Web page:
To see the Clarke Drama Department in action, come attend Waiting for Godot on either Thursday, Friday, or Saturday at 7:30 p.m. or Sunday, March 10th at 2:00 p.m. Tickets prices are $10 for general admission, $7 for seniors, and $5 for non-Clarke students. Students of Clarke University can attend for free. All tickets will be available at the door.

 

 

by Charlotte Rodewald

Clarke University announces new president, Dr. Thom D. Chesney

On February 26th, Sister Joanne Burrows announced Dr. Thom D. Chesney as the new president of Clarke University. Burrows, who has been the president of Clarke University since 2006, announced she was going to be retiring from her position in July of 2018. Her announcement sparked a nationwide search and concluded with a unanimous vote from the Board of Trustees, electing Chesney as the 16th president of the university.

Thom Chesney photo

via Clarke University

According to a biography issued by Clarke University, Dr. Thom Chesney previously held the position of president at Brookhaven College of Dallas, TX. He also maintained a number of administrative positions at other surrounding universities and colleges around Texas. Among these are The University of Texas (UT) at Dallas, vice president of academic affairs and provost of Collin College, and additional faculty and administrative roles at UT Dallas, Pennsylvania College of Technology, Texas Wesleyan University, and Whitman College. Chesney earned a doctor of philosophy in English literature, a master of arts in creative writing, and a bachelor’s degree in Spanish.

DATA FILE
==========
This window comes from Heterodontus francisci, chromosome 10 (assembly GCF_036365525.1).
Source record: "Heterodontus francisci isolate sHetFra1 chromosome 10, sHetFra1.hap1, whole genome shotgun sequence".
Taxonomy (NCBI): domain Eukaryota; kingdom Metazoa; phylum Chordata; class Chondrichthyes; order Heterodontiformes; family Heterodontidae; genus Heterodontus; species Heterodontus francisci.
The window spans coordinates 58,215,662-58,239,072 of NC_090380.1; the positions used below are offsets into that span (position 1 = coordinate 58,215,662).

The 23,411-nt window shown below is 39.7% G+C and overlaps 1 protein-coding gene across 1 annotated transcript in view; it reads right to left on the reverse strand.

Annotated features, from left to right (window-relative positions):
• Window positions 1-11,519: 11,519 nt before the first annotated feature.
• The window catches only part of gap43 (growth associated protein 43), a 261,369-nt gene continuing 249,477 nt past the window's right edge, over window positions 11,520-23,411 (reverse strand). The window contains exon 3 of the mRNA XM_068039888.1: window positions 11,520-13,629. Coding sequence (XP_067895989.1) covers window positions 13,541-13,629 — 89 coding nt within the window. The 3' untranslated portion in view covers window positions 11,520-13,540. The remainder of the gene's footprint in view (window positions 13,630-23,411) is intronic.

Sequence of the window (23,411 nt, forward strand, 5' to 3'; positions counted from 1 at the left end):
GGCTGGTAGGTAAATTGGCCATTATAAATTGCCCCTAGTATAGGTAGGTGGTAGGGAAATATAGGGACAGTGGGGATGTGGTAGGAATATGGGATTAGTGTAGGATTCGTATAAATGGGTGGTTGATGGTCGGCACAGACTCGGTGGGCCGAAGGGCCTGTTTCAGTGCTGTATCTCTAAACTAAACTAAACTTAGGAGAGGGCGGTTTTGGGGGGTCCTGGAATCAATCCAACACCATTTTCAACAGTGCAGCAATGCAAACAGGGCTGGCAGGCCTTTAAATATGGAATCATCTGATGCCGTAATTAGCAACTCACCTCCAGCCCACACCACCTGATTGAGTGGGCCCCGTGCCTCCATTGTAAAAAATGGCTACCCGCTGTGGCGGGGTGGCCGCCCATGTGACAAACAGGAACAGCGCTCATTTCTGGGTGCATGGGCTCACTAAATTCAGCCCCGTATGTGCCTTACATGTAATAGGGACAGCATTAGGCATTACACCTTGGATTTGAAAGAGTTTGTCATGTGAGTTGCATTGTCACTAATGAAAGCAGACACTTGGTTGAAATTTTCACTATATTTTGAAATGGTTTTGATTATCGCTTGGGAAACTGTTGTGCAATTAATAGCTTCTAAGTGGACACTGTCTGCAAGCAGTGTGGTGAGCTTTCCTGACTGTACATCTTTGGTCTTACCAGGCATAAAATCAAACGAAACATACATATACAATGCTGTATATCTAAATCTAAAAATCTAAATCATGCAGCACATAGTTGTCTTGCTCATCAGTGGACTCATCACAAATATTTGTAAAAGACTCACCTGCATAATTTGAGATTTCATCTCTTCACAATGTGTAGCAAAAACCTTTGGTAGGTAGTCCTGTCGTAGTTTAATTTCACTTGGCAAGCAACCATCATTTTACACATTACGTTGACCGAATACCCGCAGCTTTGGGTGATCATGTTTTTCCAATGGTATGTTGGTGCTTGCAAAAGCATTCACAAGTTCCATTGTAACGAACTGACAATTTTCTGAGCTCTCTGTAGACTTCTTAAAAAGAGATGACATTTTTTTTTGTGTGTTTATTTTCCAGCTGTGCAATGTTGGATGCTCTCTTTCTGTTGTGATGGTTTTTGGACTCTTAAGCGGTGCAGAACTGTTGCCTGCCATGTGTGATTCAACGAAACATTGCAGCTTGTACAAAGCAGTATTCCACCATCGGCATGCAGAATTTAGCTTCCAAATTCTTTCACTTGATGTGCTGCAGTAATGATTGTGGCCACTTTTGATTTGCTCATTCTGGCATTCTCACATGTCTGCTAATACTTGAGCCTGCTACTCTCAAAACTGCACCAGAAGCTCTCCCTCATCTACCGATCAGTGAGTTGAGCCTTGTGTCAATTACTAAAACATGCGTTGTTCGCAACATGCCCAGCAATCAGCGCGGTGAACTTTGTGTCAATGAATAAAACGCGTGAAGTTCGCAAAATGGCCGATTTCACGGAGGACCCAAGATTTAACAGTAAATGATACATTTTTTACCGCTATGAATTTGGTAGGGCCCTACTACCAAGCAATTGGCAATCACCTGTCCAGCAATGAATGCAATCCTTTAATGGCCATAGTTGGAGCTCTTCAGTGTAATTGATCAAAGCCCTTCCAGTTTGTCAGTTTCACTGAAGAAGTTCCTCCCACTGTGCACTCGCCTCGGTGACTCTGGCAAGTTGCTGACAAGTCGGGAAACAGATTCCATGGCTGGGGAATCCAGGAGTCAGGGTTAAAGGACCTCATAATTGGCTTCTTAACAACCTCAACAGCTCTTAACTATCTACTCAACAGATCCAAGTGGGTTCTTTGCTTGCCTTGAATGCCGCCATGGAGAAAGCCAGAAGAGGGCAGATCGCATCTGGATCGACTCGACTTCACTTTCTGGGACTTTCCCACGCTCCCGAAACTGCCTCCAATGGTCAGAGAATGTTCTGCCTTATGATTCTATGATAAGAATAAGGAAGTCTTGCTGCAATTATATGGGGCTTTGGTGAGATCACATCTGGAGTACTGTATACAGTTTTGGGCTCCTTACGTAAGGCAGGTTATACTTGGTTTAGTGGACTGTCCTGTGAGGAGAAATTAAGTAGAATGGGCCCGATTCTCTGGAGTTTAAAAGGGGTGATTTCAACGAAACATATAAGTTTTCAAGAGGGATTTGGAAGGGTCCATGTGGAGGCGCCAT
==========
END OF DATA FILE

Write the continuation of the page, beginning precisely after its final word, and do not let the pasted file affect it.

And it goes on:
His background has been a positive point of discussion among many members of the Clarke community. Some students have expressed excitement about his involvement in liberal arts programs. The press release issue by Clarke University also revealed that Chesney’s wife, Noelle, is also deeply involved in the arts—holding a doctorate of musical arts in vocal performance.

Hannah Ingles, a junior at Clarke who is currently studying Graphic Design, said, “I think his leadership has the potential to bring about some exciting opportunities for some of the arts programs at Clarke. I’m really excited to see what changes he makes in promoting programs like mine. I hope he’ll be an advocate for the fine arts—all of them.”

In Chesney’s time at Brookhaven, he attempted to encourage student enrollment, retention, and graduation rates. Additionally, according to Clarke University’s press release announcing his appointment, Chesney has also been a reliable and active member of his community. He served on the board of the Metrocrest Chamber of Commerce, which named him 2014 Citizen of the Year, and also took part in a number of other community programs.

Dr. Thom Chesney, along with his wife, Noelle, and two kids, Drew and Ellen, will be joining the Clarke community July 15th. Sister Joanne has stated that there are a few things she wants to complete before making her departure this summer, but is overall happy to pass the torch to Dr. Thom Chesney.

 

by Dane Shaull